A B C D E F G H I J K L M N O P R S T U V W Show All


Edge effects
Two-dimensional heat transfer at the edge of a glazing unit due to the thermal properties of spacers and sealants.
Glazing with optical properties that can be varied continuously from clear to dark with a low-voltage signal. Ions are reversibly injected or removed from an electrochromic material, causing the optical density to change.
Electromagnetic spectrum
Radiant energy over a broad range of wavelengths.
Emergency exit window
Fire escape window (egress window) large enough for a person to climb out. In U.S. building codes, each bedroom must be provided with an exit window. The exact width, area, and height from the floor are specified in the building codes.
The ratio of the radiant flux emitted by a specimen to that emitted by a blackbody at the same temperature and under the same conditions.
The relative ability of a surface to reflect or emit heat by radiation. Emissivity factors range from 0.00 to 1.00. The lower the emissivity, the less heat that is emitted through a window system. Emissivity is typically measured by U-factor (or its inverse, R-factor).
ENERGY STAR® windows program
A voluntary partnership between the U.S. Department of Energy (DOE) and the fenestration industry to promote sales of energy-efficient windows, doors and skylights. The program establishes three climate regions with one recommended product designation for each region. All ENERGY STAR® windows must be NFRC-rated, certified and labeled for both U-factor and solar heat gain coefficient.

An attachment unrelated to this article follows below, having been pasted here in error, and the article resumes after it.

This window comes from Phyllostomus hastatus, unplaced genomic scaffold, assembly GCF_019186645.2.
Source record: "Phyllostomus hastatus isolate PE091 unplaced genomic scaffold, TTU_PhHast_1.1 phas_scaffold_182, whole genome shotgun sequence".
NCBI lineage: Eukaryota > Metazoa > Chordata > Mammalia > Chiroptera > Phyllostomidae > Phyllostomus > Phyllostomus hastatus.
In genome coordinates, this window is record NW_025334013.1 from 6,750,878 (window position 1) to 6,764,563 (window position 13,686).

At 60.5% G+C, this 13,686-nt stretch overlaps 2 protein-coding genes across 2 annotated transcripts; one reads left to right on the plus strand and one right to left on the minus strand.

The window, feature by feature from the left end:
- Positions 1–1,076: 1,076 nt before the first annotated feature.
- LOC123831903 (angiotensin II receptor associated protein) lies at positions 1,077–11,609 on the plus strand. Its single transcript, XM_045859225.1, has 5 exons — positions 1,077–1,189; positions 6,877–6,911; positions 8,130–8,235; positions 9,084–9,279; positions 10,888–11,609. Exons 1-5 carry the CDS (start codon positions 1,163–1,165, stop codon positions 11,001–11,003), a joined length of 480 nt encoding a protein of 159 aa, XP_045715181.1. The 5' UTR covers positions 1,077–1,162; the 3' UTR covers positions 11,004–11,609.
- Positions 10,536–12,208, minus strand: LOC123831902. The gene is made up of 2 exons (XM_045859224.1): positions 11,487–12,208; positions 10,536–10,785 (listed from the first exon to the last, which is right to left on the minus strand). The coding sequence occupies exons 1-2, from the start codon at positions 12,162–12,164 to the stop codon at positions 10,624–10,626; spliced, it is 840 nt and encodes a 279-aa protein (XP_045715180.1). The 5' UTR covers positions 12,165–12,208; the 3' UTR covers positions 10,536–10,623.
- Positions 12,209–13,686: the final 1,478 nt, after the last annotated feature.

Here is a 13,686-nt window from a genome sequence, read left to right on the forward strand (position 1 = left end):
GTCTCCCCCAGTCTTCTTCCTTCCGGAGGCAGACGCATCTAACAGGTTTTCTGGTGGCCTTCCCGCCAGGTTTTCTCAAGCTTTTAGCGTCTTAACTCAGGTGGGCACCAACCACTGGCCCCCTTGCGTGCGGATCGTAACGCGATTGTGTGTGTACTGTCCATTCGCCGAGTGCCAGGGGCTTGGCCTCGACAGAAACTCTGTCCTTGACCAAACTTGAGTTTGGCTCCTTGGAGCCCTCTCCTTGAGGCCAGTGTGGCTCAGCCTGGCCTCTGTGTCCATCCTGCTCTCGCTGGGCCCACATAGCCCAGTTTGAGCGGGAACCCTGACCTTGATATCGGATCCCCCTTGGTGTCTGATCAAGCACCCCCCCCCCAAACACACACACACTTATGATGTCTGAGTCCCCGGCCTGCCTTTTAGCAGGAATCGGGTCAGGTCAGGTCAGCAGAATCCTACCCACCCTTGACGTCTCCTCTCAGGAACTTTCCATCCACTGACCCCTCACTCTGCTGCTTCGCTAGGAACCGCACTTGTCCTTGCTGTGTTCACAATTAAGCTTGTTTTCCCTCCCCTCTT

A label that indicates a window meets ENERGY STAR® program energy-efficiency requirements for a specific region, and is at least 40% more efficient than products required under the most common national building codes.
Evacuated glazing
Insulating glazing composed of two glass layers, hermetically sealed at the edges, with a vacuum between to eliminate convection and conduction. A spacer system is needed to keep the panes from touching.
Exterior stop
The removable glazing bead that holds the glass or panel in place when it is on the exterior side of the light or panel, in contrast to an interior stop located on the interior side of the glass.
The process of producing vinyl or aluminum shapes by forcing heated material through an orifice in a die. Also, any item made by this process.
Eyebrow windows
Low, inward-opening windows with a bottom-hinged sash. These attic windows built into the top molding of the house are sometimes called "lie-on-your-stomach" or "slave" windows. Often found on Greek Revival and Italianate houses.